I have a crush on a 98 year old man. I sing one-on-one to and with elders, most of whom have some degree of cognitive impairment or dementia. It’s one of the most fun and rewarding things I’ve ever done, and it’s an absolute joy to get to know people at such an intimate time in their lives.
My “crush” is one of my regular clients whom I visit every week or two at the nursing facility where he lives. Mr. S. is always upbeat, social, and a bit of a flirt. Because of his memory impairment, he has told me many, many times about what must be some of his most treasured memories. In his early 20’s (around 1935), he was a member of a quartet that drove to small churches all around Central Texas every Sunday to perform for residents in those out-of-the way communities who didn’t get much entertainment. He was a proud member of the University of Texas Longhorn Marching Band, playing trombone and holding the pivotal front-row, right-hand position. He served in the U.S. Navy during WWII. He worked at the same company for his entire career, starting as a “helper” and working his way to upper management. He loved driving a ski boat at his lake house and once pulled five skiers at the same time – which he said didn’t work out so well. He is a funny and fascinating person.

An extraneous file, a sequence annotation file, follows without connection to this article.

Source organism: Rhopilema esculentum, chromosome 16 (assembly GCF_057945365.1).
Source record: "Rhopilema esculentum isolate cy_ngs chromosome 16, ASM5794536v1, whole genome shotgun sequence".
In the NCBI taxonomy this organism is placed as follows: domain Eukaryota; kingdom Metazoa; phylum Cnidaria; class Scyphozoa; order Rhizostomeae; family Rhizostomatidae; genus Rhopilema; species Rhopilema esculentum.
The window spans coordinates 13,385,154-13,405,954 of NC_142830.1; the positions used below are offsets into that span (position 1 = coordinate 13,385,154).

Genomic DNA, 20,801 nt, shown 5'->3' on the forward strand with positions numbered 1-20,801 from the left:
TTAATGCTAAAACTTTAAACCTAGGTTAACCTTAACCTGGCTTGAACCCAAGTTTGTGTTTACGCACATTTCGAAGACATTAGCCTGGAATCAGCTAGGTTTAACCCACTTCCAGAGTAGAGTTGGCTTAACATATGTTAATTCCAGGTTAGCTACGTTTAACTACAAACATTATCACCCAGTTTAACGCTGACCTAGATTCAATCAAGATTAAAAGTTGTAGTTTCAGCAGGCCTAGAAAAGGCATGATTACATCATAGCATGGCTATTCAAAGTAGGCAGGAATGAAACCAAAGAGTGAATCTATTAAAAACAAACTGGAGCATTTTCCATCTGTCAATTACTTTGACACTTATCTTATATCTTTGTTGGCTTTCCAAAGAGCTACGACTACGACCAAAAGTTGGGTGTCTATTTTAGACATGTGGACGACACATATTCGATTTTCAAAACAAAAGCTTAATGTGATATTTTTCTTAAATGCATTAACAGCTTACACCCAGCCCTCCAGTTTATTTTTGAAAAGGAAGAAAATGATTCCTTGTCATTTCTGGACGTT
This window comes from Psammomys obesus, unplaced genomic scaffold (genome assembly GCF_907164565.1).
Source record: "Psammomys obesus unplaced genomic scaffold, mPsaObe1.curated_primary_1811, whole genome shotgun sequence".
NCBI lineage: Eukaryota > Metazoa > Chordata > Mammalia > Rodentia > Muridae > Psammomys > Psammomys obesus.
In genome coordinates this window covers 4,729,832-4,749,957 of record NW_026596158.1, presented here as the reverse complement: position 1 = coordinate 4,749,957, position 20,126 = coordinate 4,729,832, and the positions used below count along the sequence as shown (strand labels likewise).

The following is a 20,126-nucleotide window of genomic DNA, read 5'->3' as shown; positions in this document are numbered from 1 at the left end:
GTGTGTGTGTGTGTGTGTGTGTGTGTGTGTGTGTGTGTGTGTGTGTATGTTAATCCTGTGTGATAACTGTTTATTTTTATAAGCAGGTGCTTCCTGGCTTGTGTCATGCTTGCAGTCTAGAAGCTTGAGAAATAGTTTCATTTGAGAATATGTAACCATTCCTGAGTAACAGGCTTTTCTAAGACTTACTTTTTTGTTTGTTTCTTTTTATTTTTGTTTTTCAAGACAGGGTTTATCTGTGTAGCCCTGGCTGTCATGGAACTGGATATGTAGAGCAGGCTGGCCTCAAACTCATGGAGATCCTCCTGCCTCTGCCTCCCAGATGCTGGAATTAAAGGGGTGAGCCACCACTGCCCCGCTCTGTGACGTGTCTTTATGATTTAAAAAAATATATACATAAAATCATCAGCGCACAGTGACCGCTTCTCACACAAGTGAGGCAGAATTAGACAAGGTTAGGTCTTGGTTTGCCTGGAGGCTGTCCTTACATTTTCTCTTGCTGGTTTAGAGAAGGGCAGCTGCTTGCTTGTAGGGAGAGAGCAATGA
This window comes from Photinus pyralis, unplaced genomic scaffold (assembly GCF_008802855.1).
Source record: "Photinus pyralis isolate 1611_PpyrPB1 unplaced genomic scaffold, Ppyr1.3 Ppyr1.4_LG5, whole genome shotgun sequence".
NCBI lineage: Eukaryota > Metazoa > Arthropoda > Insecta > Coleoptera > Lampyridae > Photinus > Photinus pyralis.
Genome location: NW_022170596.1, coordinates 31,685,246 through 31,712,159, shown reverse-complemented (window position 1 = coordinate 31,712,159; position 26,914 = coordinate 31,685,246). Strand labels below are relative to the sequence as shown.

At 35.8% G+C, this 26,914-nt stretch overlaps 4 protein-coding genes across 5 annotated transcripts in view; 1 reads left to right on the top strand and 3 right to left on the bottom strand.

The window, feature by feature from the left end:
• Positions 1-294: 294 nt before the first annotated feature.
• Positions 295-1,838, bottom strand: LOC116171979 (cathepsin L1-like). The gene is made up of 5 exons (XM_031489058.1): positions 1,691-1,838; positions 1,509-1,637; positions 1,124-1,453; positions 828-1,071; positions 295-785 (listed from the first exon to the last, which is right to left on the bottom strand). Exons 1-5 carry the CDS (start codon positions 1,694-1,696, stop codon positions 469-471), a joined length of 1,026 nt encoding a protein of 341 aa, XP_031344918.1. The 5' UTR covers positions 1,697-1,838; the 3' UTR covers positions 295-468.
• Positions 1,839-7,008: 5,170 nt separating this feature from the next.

At my first visit, when I introduced myself and told him I was there to sing, he immediately asked if I knew the song, Dance Around In Your Bones. I could tell by the twinkle in his eye that this was a little game he had played with people before. I mean, really, have you ever heard of Dance Around In Your Bones? I confessed that I didn’t, and we went on to sing a lot of other old songs together. But periodically he’d ask again, “Do you know Dance Around In Your Bones?” with the same mischievous grin.
Taking it as a challenge – and because I was curious – I found the song on YouTube and learned it before my next visit. When I again introduced myself and explained that I was there to sing, he immediately asked, “Do you know Dance Around In Your Bones?” This time I was able to reply, “As a matter of fact I do. Would you like me to sing it?” He was amazed and delighted. Because he is forgetful, he asked me four or five more times during the session if I knew the song, and each time was thrilled anew when I said yes, and sang it for him.
And at each subsequent visit, when I’ve introduced myself, he has always been happy to “meet” me as if for the first time, and has always asked if I knew the song. So imagine my own delight when I walked into his room last week, introduced myself as usual, and his reply was, “I remember you. You’re the one who taught me Dance Around In Your Bones.” I’m pretty sure I’m in love!
In case you’re curious now, here’s a 1929 recording of Lee Morse singing Dance Around In Your Bones.
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